2016 Drug Trends in Milwaukee
With its population of 950,000, Milwaukee, Wisconsin, is the seventeenth largest city in the United States. Due to its high population and major highway system, as well as gang and drug distribution organizations, it is one of the cities at high risk for drug abuse.
This increase in drug abuse has caused Milwaukee to suffer from hundreds of fatalities due to drug overdoses. Most users are high school students and young adults in their early twenties. In the 2011-2012 school year, Milwaukee schools saw 728 drug-related incidents among high school students. Already in early 2016, Milwaukee has seen almost 200 drug-related deaths and hospitalizations. According to the National Drug Intelligence Center, drug use in Milwaukee primarily consists of the abuse of marijuana and cocaine. However, other drugs like heroin, methamphetamine, and non-prescribed pain relievers are still abused throughout the city, and new drugs like Fentanyl pose new threats to Milwaukee.
Milwaukee Drug Abuse Statistics
Possession of marijuana totals to over half of drug-related arrests in Milwaukee. From 2011-2012, marijuana was most commonly used by people ages 18-25; 18% of people these ages were found to be using marijuana. 8% of people ages 12-17 were also found to be using the drug. Recent legalization of the drug in other states has contributed to this increase. Though security has been tightened, the legalization of marijuana in these states has made it simpler for drug trafficking organizations and other distributors to transport marijuana into Milwaukee. Though marijuana is still used by high school students and young adults, other drugs continue to surface throughout Milwaukee.
In recent years, inhalants have become more popular among high school students. The lifetime use of inhalants remains much higher than that of cocaine or marijuana. According to the Wisconsin Department of Health Services, 8% of high school students in 2011 were lifetime inhalant users, which dropped to 6% in 2012. Lifetime use of cocaine also dropped to 4% in 2013, and this number continues to decrease.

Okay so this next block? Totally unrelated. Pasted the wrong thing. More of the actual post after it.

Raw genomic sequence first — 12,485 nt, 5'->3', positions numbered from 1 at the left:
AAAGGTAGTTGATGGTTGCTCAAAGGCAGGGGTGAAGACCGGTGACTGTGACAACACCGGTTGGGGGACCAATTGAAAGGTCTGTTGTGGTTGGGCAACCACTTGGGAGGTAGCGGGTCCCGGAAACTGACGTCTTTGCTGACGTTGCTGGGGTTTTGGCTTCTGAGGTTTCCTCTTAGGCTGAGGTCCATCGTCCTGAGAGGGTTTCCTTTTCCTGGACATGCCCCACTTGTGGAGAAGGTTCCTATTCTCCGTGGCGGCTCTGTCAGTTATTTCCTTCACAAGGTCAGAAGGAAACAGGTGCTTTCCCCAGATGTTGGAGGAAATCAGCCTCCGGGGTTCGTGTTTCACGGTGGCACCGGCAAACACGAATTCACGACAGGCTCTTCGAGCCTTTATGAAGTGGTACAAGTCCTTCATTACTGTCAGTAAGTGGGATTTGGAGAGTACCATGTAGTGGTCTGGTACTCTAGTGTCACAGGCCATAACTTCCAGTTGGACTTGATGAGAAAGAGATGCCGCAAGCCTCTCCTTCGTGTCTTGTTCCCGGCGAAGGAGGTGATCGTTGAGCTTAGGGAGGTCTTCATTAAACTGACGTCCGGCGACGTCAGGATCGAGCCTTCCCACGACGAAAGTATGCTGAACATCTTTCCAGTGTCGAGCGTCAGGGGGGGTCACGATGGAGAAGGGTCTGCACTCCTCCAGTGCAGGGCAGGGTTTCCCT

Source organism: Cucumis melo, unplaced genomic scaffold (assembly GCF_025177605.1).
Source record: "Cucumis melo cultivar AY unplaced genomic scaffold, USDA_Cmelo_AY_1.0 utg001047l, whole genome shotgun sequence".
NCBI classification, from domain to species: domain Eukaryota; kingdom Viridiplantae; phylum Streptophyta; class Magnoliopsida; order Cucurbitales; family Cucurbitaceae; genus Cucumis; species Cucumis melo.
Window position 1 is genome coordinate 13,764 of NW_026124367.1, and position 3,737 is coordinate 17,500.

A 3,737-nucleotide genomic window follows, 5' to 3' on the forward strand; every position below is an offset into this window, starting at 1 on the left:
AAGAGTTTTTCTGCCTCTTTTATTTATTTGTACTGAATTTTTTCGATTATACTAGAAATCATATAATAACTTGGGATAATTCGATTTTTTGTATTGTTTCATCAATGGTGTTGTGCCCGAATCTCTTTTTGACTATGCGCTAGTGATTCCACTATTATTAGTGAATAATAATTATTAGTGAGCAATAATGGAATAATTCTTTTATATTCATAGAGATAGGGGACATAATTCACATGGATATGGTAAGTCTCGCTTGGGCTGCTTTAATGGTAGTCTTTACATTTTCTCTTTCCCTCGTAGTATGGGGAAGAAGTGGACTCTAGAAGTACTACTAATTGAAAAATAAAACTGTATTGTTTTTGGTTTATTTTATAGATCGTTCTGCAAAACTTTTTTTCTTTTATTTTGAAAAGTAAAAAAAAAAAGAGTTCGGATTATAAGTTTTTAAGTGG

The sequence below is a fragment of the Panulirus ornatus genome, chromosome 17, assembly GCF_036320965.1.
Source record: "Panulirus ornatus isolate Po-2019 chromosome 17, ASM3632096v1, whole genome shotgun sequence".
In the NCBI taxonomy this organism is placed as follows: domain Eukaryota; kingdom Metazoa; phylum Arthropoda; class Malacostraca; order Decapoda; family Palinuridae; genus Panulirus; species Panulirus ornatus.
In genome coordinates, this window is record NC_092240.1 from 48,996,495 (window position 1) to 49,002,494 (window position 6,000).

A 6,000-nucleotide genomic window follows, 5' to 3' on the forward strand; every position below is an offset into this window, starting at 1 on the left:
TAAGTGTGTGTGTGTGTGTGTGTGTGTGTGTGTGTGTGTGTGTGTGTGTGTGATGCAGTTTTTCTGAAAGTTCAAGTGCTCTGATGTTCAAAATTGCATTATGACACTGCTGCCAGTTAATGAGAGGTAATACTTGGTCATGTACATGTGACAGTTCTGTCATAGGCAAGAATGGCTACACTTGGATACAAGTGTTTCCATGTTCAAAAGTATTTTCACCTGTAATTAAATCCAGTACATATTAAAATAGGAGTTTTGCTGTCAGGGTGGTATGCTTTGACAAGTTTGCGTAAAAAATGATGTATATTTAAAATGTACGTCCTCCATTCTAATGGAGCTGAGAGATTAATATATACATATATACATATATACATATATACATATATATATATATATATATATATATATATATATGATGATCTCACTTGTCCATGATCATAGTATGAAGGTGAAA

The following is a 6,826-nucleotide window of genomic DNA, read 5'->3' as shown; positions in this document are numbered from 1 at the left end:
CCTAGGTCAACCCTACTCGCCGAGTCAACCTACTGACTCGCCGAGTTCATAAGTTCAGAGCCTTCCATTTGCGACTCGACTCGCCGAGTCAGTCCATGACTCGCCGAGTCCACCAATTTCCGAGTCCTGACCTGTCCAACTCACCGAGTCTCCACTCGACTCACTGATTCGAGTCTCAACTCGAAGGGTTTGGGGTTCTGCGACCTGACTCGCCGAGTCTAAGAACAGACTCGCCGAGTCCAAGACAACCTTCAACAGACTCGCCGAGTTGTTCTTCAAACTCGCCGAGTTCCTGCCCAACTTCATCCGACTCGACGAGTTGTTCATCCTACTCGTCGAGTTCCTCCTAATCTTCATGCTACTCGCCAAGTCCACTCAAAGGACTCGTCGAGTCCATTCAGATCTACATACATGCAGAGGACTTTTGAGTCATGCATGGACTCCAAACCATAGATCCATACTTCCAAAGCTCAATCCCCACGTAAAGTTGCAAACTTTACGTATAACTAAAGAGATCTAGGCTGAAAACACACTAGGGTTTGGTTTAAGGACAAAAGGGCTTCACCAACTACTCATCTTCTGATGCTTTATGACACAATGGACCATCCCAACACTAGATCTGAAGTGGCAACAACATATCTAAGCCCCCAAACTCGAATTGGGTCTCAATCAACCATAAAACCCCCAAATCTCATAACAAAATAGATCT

Cocaine has remained one of the less-abused drugs in Milwaukee, unlike heroin. However, heroin has also decreased in its amount of high school users; in 2011, only 1% of high school students were found to be using heroin over their lifetime. However, deaths caused by heroin have been increasing drastically. In 2014, 119 people died of causes related to heroin. The next year, more deaths were caused by heroin than by cocaine or other drugs. The number of deaths related to heroin increased by 72% in 2016.
The use of methamphetamines, though abused by 10% of high school students in the early 2000s, dropped to only 2% as of 2011. This large decrease can be attributed to measures taken by schools and health programs to reduce the amount of drug abusers. However, use of non-prescribed pain relievers only recently decreased from 5% to 4%. As these numbers suggest, deaths and overdoses due to non-prescribed medication are still common throughout Milwaukee. More concerning is the new drug Fentanyl, which is almost one hundred times more powerful than heroin. In 2015, 18 deaths were documented due to this drug, and the numbers continue to increase in 2016.
Effects of Drug Abuse
While it seems that the majority of these statistics show a decrease in drug abuse, the amount of people actually abusing these drugs is still extremely high due to the large population of Milwaukee. Abuse of these drugs among high school students and young adults has not only resulted in deaths and hospitalizations, but also in an increase in arrests for possession of drugs, operating under the influence, and other crimes. Arrest rates in Milwaukee support these statistics; arrests due to operating a vehicle under the influence of any drug or alcohol rose from 379 arrests in 2011 to 453 arrests in 2012. Crime rates also show an increase in arrests due to possession of drugs. In 2011, there were 735 arrests (per 100,000 people) related to drug abuse or possession, while statistics from 2012 show that this number increased to 741 arrests.
Other kinds of crimes (including disorderly conduct arrests) continue to rise as well, some of which can be attributed to drug and alcohol use. These statistics, combined with the 4,271 hospitalizations due to drug abuse in 2011, leave no doubt that drug abuse in Milwaukee has become a major crisis. As these statistics exhibit, drug abuse of marijuana and cocaine has already become an enormous problem in Milwaukee. If measures are not taken to prevent drug abuse, deaths and hospitalizations due to heroin, methamphetamine, and non-prescribed pain relievers, including Fentanyl, will continue to spiral out of control.